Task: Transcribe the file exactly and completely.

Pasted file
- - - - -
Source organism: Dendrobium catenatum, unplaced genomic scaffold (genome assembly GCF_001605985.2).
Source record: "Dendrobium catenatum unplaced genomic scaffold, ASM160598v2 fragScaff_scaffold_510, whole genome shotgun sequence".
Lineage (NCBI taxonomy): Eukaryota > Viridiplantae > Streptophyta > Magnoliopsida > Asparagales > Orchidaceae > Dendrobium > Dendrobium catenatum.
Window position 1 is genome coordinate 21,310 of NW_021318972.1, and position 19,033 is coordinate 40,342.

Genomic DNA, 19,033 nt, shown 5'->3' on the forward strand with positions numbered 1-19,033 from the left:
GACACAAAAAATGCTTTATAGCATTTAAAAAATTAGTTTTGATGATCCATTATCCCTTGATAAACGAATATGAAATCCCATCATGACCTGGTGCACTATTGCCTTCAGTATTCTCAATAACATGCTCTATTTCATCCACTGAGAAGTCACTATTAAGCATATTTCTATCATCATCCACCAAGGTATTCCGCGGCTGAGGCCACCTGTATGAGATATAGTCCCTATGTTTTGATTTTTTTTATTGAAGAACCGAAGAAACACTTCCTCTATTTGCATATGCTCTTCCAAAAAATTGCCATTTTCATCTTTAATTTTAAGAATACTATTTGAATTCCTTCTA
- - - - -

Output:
Source organism: Dendrobium catenatum, unplaced genomic scaffold (genome assembly GCF_001605985.2).
Source record: "Dendrobium catenatum unplaced genomic scaffold, ASM160598v2 fragScaff_scaffold_510, whole genome shotgun sequence".
Lineage (NCBI taxonomy): Eukaryota > Viridiplantae > Streptophyta > Magnoliopsida > Asparagales > Orchidaceae > Dendrobium > Dendrobium catenatum.
Window position 1 is genome coordinate 21,310 of NW_021318972.1, and position 19,033 is coordinate 40,342.

Genomic DNA, 19,033 nt, shown 5'->3' on the forward strand with positions numbered 1-19,033 from the left:
GACACAAAAAATGCTTTATAGCATTTAAAAAATTAGTTTTGATGATCCATTATCCCTTGATAAACGAATATGAAATCCCATCATGACCTGGTGCACTATTGCCTTCAGTATTCTCAATAACATGCTCTATTTCATCCACTGAGAAGTCACTATTAAGCATATTTCTATCATCATCCACCAAGGTATTCCGCGGCTGAGGCCACCTGTATGAGATATAGTCCCTATGTTTTGATTTTTTTTATTGAAGAACCGAAGAAACACTTCCTCTATTTGCATATGCTCTTCCAAAAAATTGCCATTTTCATCTTTAATTTTAAGAATACTATTTGAATTCCTTCTA